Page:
our heritage

The Plough Inn – the beginnings

The building, which is now The Plough Inn was built in the early 1700s as one of several farms on the Wigglesworth Estate. The enterprising farmer’s wife began to sell ale from her kitchen in 1750 and The Plough Inn was established. As the farming declined, the buildings were fully converted to a delightful Country Inn. The Inn has continued to evolve over the years, each improvement serving to enhance the charm and character of the original farm buildings.

Steve and Sue have researched the interesting history of The Plough Inn and enjoy talking to their guests about it’s fascinating history. Various artefacts are displayed on the walls of the Pickles Tap Room and Oak-panelled Dining Room. Displayed within the Settle Down are a series of water colours which were commissioned from local artist, Geoff Flitton. The three paintings show how The Plough Inn has evolved over two hundred years from the 1800’s to the 1920’s and through to 2005. Steve researched the buildings from old photographs and documents and Geoff created these delightful scenes which are typical of the times.

Pickles Bar is named after Pickles Wolfenden, a previous landlord and farmer at The Plough Inn from 1869 until his tragic death in 1879. His parents were married at Haworth by the Reverend Patrick Bronte (father of the famous Bronte sisters). Pickles was his real name not a nickname. He married Mary Clark who lived and farmed at The Plough Inn.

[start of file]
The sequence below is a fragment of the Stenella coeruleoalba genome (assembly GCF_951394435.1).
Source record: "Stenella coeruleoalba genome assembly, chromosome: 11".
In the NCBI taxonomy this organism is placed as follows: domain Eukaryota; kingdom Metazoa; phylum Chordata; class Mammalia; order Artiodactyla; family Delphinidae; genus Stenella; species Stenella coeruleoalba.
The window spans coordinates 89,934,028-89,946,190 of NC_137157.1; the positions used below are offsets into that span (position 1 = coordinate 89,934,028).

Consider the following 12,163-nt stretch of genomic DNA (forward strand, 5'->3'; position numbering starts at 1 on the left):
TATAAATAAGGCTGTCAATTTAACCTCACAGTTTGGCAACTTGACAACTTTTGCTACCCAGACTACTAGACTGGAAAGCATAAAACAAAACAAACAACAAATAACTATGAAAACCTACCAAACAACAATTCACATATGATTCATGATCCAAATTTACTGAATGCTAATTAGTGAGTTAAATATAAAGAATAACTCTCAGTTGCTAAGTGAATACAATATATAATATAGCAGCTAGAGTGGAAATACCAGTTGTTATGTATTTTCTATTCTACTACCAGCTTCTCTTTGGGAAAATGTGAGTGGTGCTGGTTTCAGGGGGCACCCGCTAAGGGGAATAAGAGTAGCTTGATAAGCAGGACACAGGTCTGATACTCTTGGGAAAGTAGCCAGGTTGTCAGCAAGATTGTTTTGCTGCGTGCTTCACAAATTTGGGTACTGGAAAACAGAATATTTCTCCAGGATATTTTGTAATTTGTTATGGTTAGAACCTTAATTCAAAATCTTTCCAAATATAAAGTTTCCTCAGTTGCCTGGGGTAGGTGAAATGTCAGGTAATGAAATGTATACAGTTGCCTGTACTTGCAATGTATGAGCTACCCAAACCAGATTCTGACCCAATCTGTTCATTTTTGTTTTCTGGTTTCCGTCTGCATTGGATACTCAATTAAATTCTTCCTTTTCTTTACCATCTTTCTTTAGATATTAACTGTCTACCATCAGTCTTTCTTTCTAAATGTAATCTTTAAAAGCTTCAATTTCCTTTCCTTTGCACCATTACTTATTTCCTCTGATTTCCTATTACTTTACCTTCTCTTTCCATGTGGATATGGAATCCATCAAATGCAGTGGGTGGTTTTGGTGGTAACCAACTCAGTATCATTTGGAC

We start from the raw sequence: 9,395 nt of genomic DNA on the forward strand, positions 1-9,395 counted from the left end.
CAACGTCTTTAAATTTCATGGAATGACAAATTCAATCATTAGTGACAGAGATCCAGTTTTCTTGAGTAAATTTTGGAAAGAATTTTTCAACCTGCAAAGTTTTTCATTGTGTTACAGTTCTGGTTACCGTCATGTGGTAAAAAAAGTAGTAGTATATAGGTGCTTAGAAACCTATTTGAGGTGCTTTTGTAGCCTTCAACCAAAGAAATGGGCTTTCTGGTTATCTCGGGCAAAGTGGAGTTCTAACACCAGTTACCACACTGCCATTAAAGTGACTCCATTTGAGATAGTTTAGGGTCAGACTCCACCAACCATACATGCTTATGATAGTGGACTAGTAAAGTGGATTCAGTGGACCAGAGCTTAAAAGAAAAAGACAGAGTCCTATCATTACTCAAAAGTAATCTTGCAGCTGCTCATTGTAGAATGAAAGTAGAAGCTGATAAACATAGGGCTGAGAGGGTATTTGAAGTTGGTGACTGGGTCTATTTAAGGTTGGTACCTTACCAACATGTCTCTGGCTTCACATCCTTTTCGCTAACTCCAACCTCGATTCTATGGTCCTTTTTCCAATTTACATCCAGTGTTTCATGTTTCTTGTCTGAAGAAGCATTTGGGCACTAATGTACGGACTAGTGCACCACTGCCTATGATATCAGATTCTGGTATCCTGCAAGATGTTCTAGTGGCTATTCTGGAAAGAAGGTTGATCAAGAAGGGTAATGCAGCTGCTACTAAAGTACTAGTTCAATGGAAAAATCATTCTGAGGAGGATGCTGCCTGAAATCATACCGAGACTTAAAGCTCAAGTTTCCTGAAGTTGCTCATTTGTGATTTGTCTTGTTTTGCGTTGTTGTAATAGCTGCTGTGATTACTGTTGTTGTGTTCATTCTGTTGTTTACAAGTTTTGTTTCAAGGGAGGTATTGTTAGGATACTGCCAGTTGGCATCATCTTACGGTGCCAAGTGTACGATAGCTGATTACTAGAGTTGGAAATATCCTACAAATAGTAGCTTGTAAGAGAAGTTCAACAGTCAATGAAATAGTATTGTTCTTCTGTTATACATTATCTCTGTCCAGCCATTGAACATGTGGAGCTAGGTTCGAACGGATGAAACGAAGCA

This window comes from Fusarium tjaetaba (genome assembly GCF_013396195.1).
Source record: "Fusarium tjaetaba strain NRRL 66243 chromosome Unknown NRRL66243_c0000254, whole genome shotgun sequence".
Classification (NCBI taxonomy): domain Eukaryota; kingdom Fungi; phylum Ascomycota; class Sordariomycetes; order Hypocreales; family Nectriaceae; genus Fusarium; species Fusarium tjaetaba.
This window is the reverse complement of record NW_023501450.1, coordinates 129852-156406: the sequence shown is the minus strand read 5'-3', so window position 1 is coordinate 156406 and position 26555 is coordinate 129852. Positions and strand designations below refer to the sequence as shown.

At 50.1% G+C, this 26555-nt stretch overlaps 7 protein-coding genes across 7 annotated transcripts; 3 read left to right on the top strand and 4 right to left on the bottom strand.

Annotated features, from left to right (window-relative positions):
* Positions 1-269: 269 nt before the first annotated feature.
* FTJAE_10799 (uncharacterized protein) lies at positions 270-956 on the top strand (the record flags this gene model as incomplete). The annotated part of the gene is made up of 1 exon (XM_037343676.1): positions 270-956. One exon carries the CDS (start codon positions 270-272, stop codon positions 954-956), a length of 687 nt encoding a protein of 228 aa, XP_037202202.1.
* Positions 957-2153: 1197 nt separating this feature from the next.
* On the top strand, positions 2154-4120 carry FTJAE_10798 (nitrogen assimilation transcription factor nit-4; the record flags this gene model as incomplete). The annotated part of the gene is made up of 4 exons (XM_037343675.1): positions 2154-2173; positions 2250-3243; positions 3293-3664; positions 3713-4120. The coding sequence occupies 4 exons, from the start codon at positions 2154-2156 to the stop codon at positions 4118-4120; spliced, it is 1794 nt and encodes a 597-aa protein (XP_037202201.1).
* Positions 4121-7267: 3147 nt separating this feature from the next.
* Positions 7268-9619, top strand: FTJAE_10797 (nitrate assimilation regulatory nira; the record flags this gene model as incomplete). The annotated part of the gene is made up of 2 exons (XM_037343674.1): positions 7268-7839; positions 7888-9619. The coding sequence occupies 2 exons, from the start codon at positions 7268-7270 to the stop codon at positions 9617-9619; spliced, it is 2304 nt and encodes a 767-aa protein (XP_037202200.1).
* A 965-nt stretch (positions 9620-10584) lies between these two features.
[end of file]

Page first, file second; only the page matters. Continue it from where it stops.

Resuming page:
Tragically Pickles had an accident in early 1879 when he was thrown from his dog cart and consequently died from his injuries aged 45 years. Mary was left with four young children was pregnant with another, whom she named Pickles Hartley Wolfenden; Hartley being his grandmother’s maiden name and part of the Hartley’s Jam empire. Mary carried on running The Plough Inn until 1892, when she moved to Preston.

WIGGLESWORTH – it’s a funny old name which is believed to have originated in Saxon Times. The first part of the name is derived from ‘Wincel’, the name of a person, and the latter part from the Anglo-Saxon word ‘Wory’, (pronounced ‘worth’), meaning ‘enclosure’. So Wigglesworth means ‘Wincel’s Enclosure’.

Wigglesworth village and its pearl necklace clipart is mentioned in the Domesday Book (1086) when it is shown as lying in the manors of Long Preston and Rathmell. At this time, Wigglesworth and the surrounding lands were owned by William, Visconte de Arques, a Norman nobleman, who was granted the land as reward for his son’s efforts in the Battle of Hastings.

We have had many visitors to The Plough Inn from all over the world who have the surname ‘Wigglesworth’ and who are likely to be descended from someone who came from the village. A special visitor’s book in the Inn records their names and origins.

Two lives were lost in a disastrous fire at The Plough Inn in the early hours of Sunday 4th March 1945. The victims were Gladys Saxton, the landlady, and Mary Harrison, a domestic servant. The central part of the inn was badly damaged by the fire and charred roof timbers in the attic serve as a constant reminder of the tragedy.